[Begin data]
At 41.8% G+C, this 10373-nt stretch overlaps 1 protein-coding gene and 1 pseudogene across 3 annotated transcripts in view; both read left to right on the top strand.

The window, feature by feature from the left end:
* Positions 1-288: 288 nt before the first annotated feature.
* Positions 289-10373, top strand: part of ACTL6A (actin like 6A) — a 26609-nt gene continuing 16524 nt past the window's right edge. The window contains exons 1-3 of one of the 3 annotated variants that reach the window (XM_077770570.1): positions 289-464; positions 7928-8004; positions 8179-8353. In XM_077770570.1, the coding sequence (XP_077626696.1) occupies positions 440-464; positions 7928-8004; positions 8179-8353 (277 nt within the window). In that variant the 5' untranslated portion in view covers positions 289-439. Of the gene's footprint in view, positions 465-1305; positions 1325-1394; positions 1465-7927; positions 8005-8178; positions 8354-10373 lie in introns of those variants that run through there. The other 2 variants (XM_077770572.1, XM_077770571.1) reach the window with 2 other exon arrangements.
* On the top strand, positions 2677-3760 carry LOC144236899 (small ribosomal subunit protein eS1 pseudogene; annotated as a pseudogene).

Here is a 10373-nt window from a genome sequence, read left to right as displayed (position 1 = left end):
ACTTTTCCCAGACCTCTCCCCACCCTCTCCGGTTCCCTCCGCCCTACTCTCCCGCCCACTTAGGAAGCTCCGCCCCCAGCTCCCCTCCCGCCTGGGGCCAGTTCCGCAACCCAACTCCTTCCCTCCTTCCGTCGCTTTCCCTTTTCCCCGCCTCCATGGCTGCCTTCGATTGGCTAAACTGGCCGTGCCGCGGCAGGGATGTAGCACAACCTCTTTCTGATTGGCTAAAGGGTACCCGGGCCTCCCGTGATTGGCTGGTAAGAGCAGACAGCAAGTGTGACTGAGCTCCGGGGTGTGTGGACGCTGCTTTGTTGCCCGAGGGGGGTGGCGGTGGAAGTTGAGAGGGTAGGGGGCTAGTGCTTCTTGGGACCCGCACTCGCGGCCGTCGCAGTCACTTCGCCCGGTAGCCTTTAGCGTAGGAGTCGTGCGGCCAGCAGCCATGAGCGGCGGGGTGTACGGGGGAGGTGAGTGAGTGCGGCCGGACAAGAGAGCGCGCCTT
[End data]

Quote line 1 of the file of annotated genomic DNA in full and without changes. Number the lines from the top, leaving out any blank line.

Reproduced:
At 41.8% G+C, this 10373-nt stretch overlaps 1 protein-coding gene and 1 pseudogene across 3 annotated transcripts in view; both read left to right on the top strand.